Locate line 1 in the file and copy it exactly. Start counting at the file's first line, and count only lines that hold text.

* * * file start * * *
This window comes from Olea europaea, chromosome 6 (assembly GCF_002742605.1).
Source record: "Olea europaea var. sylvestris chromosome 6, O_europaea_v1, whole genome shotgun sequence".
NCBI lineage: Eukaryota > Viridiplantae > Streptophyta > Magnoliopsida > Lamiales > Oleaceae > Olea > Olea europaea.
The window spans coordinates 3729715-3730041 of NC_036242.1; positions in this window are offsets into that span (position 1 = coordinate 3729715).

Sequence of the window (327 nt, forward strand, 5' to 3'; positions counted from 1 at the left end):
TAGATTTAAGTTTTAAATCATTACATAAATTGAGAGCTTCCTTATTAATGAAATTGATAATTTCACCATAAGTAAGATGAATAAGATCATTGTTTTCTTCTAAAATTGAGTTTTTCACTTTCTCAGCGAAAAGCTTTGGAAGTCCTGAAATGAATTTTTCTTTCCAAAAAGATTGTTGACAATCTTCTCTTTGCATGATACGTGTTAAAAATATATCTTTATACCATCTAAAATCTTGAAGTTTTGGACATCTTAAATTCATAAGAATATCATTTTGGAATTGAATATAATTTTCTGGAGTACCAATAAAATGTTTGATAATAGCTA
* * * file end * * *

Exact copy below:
This window comes from Olea europaea, chromosome 6 (assembly GCF_002742605.1).